Members of the //bit-tech// forums are reporting receiving letters from UK law firm Davenport Lyons demanding dosh – £520 and upwards – for ‘making available’ a range of games on peer-to-peer networks. If the money isn’t forthcoming, they threaten court action with a plentiful supply of legalese.

Well, hooey. So far the only people they’ve taken to court are individuals who ignored the letter and didn’t turn up on their court day – which resulted in a default victory for Davenport Lyons.

If you receive such a letter, **do not ignore it**. Instead, ask to see the ‘evidence’ that you made the software available. I’ve drafted a sample letter to send back to Davenport Lyons which //bit-tech// members have found useful.

Dear {the person the letter is from, or “To whom it may concern” if no name},

With regards to your letter dated {date} claiming that a computer connected to my internet connection provided by {ISP} downloaded on {date} a software product called {game} without permission of the copyright holder: this letter is to inform you that I deny any such wrongdoing, and request a full and complete copy of all records you have pertaining to myself, the case, and the alleged download. I request this under the Data Protection Act 1998 and would advise that this constitutes a full and formal Subject Access Request under said act. Accordingly, I am including a cheque for £10 made payable to your company as required under the Act.

In accordance with said Act, you now have 40 days to make available full and complete records of this alleged incident along with any other personally identifiable information held by yourselves with regards to myself. If the records are not made available within this time I will issue a complaint through the Information Commissioner against the appointed Data Protection Officer at your company as recorded in the Register of Data Controllers record number Z645072X.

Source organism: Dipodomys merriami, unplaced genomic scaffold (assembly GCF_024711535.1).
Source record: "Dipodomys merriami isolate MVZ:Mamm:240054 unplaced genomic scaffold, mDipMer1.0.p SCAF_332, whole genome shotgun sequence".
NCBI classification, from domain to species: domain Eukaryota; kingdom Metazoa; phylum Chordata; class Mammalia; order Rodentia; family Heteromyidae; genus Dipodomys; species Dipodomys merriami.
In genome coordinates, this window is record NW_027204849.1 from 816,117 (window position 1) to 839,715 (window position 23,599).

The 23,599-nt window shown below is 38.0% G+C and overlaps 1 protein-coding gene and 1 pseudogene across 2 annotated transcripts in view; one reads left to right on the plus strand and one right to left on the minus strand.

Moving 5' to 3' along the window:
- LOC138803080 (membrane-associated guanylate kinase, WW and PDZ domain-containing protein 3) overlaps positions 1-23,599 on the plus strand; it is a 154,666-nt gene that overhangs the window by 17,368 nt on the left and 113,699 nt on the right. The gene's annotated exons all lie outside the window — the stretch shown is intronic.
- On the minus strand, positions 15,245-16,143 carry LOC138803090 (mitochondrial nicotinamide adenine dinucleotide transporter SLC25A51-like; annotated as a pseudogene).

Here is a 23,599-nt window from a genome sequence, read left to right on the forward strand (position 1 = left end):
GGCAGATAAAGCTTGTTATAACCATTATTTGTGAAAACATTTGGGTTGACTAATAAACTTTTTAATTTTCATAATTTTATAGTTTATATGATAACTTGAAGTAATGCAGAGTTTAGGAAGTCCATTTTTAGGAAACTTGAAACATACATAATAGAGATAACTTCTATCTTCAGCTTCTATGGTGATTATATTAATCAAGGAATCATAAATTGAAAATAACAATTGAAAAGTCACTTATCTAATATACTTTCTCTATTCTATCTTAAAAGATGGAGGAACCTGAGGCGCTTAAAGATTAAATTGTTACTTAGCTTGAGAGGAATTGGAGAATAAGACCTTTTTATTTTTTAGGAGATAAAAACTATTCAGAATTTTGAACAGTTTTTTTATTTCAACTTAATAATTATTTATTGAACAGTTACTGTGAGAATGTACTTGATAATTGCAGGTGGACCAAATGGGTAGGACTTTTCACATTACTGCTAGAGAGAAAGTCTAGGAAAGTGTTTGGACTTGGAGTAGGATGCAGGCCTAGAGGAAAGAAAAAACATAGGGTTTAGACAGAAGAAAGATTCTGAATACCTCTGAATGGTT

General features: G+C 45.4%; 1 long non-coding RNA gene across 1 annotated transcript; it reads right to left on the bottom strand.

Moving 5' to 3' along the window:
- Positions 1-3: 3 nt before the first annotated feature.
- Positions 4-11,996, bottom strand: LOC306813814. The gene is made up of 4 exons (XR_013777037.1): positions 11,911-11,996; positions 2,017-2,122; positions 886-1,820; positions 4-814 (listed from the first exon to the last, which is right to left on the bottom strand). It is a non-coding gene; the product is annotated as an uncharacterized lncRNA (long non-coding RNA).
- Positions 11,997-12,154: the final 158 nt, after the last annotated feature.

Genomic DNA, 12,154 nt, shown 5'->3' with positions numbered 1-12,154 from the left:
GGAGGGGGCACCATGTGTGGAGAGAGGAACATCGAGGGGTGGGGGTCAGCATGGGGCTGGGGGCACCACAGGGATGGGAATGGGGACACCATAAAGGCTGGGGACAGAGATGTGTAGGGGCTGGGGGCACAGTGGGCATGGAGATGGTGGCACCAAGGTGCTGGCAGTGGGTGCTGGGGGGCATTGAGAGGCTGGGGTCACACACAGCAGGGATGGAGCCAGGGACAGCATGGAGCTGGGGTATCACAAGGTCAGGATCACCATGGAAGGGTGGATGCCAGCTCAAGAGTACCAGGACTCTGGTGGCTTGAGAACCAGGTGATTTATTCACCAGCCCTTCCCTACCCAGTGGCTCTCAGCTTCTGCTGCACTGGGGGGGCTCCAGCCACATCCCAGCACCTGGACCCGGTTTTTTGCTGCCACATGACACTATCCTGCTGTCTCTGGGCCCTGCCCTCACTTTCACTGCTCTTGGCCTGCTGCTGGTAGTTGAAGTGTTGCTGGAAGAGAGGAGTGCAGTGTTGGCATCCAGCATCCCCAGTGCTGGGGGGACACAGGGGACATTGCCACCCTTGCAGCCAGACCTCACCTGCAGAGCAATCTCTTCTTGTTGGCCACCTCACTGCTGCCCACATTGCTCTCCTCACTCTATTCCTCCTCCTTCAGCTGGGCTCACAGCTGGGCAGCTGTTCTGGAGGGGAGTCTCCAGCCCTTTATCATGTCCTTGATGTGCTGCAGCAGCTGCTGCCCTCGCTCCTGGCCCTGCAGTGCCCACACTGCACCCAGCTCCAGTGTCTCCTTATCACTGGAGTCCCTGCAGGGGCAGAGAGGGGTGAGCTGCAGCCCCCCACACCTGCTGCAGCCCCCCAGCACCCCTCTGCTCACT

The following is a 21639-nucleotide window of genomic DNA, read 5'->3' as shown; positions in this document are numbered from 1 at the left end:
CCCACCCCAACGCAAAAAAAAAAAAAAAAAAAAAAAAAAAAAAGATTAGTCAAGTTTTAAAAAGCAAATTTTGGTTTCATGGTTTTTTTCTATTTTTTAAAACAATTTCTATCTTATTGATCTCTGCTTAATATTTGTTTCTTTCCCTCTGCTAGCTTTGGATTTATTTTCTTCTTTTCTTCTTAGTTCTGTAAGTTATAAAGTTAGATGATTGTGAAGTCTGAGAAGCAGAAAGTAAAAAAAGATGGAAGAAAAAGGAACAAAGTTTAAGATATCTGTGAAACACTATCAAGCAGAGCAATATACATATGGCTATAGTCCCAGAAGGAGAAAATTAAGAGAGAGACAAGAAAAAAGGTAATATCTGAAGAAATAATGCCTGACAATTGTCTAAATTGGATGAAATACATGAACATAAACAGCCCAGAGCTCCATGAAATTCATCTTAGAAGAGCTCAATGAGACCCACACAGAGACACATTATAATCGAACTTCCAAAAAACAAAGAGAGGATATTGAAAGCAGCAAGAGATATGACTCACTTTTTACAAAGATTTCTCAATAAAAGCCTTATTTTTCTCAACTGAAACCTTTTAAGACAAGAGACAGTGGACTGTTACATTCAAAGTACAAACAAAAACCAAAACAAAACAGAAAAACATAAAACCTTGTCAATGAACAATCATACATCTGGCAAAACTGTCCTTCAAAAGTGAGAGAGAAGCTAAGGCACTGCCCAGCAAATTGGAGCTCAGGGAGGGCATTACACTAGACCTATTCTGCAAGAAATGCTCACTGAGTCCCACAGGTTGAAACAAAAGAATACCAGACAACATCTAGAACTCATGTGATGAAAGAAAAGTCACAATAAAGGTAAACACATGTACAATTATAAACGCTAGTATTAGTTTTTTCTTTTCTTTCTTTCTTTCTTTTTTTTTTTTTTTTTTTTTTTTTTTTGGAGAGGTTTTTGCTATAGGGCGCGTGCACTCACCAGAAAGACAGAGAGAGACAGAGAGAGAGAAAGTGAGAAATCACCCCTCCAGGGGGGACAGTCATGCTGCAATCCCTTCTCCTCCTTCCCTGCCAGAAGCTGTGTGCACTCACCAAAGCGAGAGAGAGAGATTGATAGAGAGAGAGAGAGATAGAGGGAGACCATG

Please note that future correspondence regarding this issue that is not related to my Subject Access Request and which is not accompanied by a valid court order or summons will be considered harassment, and will be treated accordingly.

Yours sincerely,



It is important to realise that by replying in this way you are //not// risking a criminal record – if Davenport Lyons //were// to sue, it would be a civil case. The only thing they would be granted in victory would be the fee they originally requested, so you really have nothing to lose.

My prediction is that once this letter has been sent – and I’d recommend using a tracked service such as Special Delivery – you’ll make it to Davenport Lyon’s ‘troublemakers’ list, and never hear from them again.

8 thoughts on “Davenport Lyons

  1. Thanks a lot for that Gareth. This is very useful, helpful information that will really put a spanner in the works for DL.

  2. No problems, Debs.

    Just be aware that Davenport Lyons are responding to these letters with the claim that the evidence is ‘exempt’ from the Data Protection Act. This is, to say the least, specious – just stick to your guns and they’ll give up bothering you eventually.

  3. This is really great info thanks! I got one of these letters a few days ago! Argh!

    So if I send off the above and they decide to still pursue me would it really just be the original £500 odd they could pursue me for? If I send the above does that not effectively mean I am refusing the “one off” payment offer and open myself up to legal costs and potential higher charges in court?

  4. Pingback: Davenport Lyons threatening letters on Wikileaks « Amused Cynicism

  5. what luck have u had with this letter “Dear {the person the letter is from, or “To whom it may concern” if no name},”

  6. I’ve had no luck whatsoever, Paul – simply because I haven’t had a letter from Davenport Lyons to reply to!

  7. do you know of anyone who has sent the letter to DL and what response did they get?

  8. I was one of the fools who paid! I am trying now to get it back !!! I was niaive back then… 500 quid gone

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